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 Table of Contents  
CASE REPORT
Year : 2021  |  Volume : 33  |  Issue : 1  |  Page : 107-110

Nodular malignant melanoma of maxillary gingivae: A rare presentation and a proposed clinical classification of oral malignant melanoma


Department of Oral Medicine and Radiology, Government Dental College and Hospital, Ahmedabad, Gujarat, India

Date of Submission29-Nov-2020
Date of Decision30-Jan-2021
Date of Acceptance16-Feb-2021
Date of Web Publication26-Mar-2021

Correspondence Address:
Dr. Himali A Shah
Department of Oral Medicine and Radiology, Government Dental College and Hospital, Ahmedabad, Gujarat
India
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Source of Support: None, Conflict of Interest: None


DOI: 10.4103/jiaomr.jiaomr_248_20

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   Abstract 


Malignant melanoma arises from melanocytic cells. Oral mucosal melanoma is a rare malignancy with the tendency to metastasize and locally invade tissues more readily than other malignant tumors of the oral cavity. Here, a very rare entity of the pigmented nodular variety of the oral malignant melanoma of maxillary buccopalatal gingiva with regional lymph node involvement and distant metastasis to the lungs is reported. A new proposed clinical classification of oral malignant melanoma is explained. Early detection is very important for a better prognosis.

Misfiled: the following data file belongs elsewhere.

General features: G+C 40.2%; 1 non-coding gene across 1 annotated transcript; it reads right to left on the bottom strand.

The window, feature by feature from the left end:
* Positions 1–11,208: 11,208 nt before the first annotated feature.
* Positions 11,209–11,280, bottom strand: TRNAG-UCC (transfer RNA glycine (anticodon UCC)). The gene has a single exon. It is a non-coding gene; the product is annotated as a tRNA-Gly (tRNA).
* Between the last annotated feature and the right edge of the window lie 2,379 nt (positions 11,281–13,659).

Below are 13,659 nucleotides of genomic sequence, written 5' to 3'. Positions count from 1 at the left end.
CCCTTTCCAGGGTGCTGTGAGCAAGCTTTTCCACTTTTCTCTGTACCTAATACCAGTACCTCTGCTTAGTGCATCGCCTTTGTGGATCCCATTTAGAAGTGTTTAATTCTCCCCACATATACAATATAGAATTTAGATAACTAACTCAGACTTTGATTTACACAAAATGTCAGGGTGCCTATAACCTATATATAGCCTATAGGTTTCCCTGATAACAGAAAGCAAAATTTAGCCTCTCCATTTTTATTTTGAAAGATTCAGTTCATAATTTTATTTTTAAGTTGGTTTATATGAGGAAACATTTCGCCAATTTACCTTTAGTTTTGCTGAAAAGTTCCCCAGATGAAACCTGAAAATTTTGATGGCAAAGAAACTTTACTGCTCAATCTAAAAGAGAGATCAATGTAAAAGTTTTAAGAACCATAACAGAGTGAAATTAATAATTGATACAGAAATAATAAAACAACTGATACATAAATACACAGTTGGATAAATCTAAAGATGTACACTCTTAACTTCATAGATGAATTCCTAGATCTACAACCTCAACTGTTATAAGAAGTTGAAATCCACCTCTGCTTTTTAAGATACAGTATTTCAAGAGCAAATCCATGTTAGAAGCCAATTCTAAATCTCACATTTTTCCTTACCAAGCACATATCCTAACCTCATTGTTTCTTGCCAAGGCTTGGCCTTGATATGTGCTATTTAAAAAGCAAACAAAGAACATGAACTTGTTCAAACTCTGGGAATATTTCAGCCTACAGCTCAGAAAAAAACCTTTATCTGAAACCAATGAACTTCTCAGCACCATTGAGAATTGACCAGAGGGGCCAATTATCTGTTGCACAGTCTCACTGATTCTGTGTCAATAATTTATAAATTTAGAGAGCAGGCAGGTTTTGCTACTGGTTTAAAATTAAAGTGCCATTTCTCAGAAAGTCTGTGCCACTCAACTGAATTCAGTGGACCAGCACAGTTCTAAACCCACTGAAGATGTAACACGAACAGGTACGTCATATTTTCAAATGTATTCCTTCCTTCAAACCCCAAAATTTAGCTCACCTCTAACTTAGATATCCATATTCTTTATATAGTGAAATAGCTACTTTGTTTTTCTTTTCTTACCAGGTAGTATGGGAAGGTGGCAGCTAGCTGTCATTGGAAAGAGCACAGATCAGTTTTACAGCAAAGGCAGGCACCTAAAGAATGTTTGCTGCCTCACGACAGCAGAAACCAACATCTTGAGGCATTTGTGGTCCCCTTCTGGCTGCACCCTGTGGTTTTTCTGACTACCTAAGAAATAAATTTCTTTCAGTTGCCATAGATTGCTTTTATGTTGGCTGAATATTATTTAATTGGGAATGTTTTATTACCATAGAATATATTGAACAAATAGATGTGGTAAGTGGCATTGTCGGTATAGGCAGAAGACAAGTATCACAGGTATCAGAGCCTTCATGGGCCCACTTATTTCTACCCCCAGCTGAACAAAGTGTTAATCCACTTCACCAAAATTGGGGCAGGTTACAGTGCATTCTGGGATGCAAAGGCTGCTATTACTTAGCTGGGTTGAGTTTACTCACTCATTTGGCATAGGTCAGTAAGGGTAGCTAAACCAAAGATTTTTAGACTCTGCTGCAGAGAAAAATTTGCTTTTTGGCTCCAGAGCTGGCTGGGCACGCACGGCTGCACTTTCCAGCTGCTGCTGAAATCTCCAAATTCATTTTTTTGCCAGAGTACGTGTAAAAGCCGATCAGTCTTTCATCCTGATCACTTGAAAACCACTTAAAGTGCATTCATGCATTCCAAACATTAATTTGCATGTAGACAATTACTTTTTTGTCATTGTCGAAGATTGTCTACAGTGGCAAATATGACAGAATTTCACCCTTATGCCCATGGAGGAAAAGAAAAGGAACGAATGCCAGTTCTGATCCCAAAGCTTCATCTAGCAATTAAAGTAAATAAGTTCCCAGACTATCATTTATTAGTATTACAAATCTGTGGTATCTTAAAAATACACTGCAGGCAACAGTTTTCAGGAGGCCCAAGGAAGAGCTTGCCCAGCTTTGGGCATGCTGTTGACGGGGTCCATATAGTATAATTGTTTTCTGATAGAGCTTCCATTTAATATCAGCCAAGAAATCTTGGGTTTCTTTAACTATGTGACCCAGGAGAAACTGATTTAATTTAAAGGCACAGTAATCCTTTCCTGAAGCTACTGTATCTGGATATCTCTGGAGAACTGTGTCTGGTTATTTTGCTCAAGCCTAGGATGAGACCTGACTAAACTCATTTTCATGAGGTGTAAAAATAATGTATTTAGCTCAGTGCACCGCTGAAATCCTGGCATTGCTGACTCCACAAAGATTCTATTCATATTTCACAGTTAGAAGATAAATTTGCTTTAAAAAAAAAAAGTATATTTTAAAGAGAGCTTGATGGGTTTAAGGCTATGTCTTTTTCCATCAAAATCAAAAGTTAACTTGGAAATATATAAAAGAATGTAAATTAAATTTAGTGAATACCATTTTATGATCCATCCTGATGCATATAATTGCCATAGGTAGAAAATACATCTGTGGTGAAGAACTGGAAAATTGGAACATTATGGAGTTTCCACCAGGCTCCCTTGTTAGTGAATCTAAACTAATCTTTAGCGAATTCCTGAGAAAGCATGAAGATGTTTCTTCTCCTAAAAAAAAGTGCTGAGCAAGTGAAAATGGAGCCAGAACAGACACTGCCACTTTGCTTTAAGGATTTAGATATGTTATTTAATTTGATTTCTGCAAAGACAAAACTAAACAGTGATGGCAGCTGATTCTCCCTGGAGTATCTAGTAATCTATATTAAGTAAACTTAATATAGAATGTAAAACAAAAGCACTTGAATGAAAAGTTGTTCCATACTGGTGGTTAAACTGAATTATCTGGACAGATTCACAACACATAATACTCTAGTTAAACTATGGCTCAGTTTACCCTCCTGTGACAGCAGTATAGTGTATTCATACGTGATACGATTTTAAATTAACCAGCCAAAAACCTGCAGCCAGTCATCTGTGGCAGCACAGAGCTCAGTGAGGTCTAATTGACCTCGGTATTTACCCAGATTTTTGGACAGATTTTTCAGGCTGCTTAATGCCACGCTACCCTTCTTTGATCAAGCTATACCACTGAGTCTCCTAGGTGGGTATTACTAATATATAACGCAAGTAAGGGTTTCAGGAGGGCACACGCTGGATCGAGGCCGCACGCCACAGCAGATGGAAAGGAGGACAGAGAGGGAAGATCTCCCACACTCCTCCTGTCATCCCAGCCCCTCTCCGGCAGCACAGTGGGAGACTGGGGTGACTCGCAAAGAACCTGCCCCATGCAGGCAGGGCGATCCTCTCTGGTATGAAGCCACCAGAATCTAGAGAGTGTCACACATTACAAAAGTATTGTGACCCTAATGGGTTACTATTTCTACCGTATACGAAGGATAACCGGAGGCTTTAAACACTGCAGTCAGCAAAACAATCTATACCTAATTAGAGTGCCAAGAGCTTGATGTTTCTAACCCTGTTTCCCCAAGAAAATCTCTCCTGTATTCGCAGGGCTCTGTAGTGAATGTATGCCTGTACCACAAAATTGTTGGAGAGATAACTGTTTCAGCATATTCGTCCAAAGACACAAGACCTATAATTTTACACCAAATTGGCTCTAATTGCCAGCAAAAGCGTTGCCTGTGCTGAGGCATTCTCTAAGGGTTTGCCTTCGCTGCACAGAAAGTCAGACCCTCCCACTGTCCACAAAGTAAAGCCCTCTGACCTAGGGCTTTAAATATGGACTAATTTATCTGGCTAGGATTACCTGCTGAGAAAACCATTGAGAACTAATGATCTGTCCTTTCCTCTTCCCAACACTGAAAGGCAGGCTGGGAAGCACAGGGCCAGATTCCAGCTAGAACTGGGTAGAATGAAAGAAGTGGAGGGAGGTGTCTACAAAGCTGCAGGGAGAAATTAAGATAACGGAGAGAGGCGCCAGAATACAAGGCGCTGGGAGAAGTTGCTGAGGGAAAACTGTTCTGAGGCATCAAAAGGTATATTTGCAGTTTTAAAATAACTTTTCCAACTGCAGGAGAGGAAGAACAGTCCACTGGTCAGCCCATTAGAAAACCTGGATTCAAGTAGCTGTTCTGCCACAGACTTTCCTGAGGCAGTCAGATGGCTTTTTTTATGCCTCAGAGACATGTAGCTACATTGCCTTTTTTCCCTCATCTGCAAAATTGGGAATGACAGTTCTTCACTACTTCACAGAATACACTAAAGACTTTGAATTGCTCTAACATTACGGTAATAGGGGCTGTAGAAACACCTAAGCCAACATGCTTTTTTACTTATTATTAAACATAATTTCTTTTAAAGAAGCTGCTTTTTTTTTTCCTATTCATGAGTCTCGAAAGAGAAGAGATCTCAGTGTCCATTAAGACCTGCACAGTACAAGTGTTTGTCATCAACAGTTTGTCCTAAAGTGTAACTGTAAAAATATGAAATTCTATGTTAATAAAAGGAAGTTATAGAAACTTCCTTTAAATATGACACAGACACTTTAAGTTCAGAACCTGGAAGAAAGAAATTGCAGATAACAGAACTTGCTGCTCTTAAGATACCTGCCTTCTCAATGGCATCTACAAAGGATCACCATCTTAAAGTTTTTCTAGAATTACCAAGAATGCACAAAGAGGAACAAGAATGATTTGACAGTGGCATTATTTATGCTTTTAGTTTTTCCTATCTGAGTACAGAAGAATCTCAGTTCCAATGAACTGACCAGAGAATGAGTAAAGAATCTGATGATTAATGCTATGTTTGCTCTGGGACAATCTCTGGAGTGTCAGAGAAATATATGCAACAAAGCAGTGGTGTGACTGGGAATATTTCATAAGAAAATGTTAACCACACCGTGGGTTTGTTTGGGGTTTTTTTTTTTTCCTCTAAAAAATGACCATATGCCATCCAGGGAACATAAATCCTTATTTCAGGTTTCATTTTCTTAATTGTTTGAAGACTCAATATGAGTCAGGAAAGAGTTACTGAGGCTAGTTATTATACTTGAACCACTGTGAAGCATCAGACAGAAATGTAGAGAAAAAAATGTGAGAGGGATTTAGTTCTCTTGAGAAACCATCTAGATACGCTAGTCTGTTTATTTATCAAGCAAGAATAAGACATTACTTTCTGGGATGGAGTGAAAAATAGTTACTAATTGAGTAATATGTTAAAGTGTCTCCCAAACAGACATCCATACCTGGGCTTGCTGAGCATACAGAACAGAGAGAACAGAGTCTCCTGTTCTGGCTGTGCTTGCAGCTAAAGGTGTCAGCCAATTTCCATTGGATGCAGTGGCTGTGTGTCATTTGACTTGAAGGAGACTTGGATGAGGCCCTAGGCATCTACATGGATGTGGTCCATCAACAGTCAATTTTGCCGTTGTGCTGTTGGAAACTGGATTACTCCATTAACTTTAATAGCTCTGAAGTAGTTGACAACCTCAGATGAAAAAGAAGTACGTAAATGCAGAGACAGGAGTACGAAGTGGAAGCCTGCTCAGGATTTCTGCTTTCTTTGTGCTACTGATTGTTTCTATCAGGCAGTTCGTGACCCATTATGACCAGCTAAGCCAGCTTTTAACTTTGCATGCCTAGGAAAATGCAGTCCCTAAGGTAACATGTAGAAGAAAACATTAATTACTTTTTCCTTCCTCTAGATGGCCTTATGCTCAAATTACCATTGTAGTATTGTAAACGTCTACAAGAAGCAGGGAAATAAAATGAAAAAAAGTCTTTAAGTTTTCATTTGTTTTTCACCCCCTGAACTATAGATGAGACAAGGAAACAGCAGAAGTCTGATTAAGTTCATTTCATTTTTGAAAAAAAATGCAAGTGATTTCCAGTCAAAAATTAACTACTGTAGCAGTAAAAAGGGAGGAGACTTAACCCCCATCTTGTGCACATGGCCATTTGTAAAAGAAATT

Keywords: Maxillary gingiva, metastasis, oral malignant melanoma


How to cite this article:
Shah JS, Shah HA, Rathva Y. Nodular malignant melanoma of maxillary gingivae: A rare presentation and a proposed clinical classification of oral malignant melanoma. J Indian Acad Oral Med Radiol 2021;33:107-10

How to cite this URL:
Shah JS, Shah HA, Rathva Y. Nodular malignant melanoma of maxillary gingivae: A rare presentation and a proposed clinical classification of oral malignant melanoma. J Indian Acad Oral Med Radiol [serial online] 2021 [cited 2021 Apr 18];33:107-10. Available from: https://www.jiaomr.in/text.asp?2021/33/1/107/312208




   Introduction Top